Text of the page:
Student talks are about 5-10 minutes long, presenting ongoing or completed
research related to Scala. In previous years, each student with an accepted
student talk received a grant (donated by our sponsors) covering registration
and/or travel costs.
Open Source Talks
We will also accept a limited number of short talks about open-source projects
using Scala presented by contributors. An open-source talk is not accompanied
by a paper (it is sufficient to submit a short abstract of the talk in plain
text). Open-source talks are about 10 minutes long, presenting or announcing
an open-source project that is of interest to the Scala community.
It is planned to publish accepted papers in the ACM Digital Library. Authors
must transfer copyright to ACM upon acceptance (for government work,
to the extent transferable), but retain various rights (see ACM Copyright
Policy). Authors are encouraged to publish auxiliary material with their paper
(source code, test data, etc.); they retain copyright of auxiliary material.
Submitted papers should be in portable document format (PDF), formatted using
the standard ACM SIGPLAN two-column conference style (10pt format). Regular
research papers must not exceed 10 pages, tool demonstration papers and short
papers must not exceed 4 pages. "Tool Demos" and "Short Papers" should be
marked as such with those words in the title at time of submission.
Each paper submission must adhere to ACM SIGPLAN's republication policy, as
explained on the web.
Note: "Short Papers" differ from "Tool Demos" in that "Short Papers" are
approached as short research papers. "Short Papers" are expected to carry some
new insights or contribution, and to compare with related work, as with any
normal research paper. They are simply shorter versions of full research
papers. "Tool Demos" on the other hand are about showcasing a well-developed,
well-documented tool, live, before the symposium. Papers corresponding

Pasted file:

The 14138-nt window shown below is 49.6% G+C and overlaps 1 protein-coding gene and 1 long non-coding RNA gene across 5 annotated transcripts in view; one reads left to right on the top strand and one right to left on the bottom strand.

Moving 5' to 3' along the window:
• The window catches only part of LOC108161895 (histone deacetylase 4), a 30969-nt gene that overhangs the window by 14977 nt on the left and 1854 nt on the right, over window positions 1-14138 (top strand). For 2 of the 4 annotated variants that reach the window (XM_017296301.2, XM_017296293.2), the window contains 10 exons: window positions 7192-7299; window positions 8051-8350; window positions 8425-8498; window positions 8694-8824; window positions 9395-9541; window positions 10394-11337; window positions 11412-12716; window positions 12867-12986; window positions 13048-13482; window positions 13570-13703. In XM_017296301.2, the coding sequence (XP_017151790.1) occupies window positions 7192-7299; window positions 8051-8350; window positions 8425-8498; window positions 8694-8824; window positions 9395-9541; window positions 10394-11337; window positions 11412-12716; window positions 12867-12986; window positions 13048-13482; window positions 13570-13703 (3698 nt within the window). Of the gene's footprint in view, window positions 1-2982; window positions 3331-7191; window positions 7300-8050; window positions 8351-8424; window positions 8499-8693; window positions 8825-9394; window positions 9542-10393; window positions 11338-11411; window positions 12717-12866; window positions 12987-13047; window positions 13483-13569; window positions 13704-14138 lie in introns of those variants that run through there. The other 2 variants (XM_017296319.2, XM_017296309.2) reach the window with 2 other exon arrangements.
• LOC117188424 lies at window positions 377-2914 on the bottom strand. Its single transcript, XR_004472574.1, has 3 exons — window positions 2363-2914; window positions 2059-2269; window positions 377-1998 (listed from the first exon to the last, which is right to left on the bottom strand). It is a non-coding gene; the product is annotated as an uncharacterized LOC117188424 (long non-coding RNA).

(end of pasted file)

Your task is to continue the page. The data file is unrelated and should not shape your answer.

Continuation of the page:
to "Tool Demos"
are meant to contain an overview of the tool and methodology for the
tool's use. Tool demo papers are less concerned about providing new research
insights, or thoroughly comparing with related work. The Scala Symposium PC
will approach tool demos in the same way as the PEPM'14 Workshop PC, detailed in
PEPM's Tool Paper Evaluation Criteria
Student talks and open-source talks are not accompanied by papers. Therefore,
it is sufficient to only submit a plain-text abstract. Both "Student Talks"
and "Open Source Talks" should be marked as such with those words in the title
at time of submission.
Submission see: http://lampwww.epfl.ch/~hmiller/scala2015
* Oscar Boykin, Twitter
* Dave Clarke, Uppsala University
* Doug Lea, State University of New York (SUNY) Oswego
* Ondrej Lhotak, University of Waterloo
* Matt Might, University of Utah
* Adriaan Moors, Typesafe
* Nate Nystrom, University of Lugano
* Bruno Oliveira, University of Hong Kong
* Martin Odersky, EPFL
* Tiark Rompf, Purdue University
* Guido Salvaneschi, TU Darmstadt
* Daniel Spiewak, RichRelevance
* Lex Spoon, Semmle
* Jan Vitek, Northeastern University
* Damien Zufferey, MIT
* Philipp Haller, KTH Royal Institute of Technology (Co-chair)
* Heather Miller, EPFL (Co-chair)
* Martin Odersky, EPFL and Typesafe
* The Scala Symposium 2015 website: http://lampwww.epfl.ch/~hmiller/scala2015
* The PLDI 2015 website: http://conf.researchr.org/home/pldi2015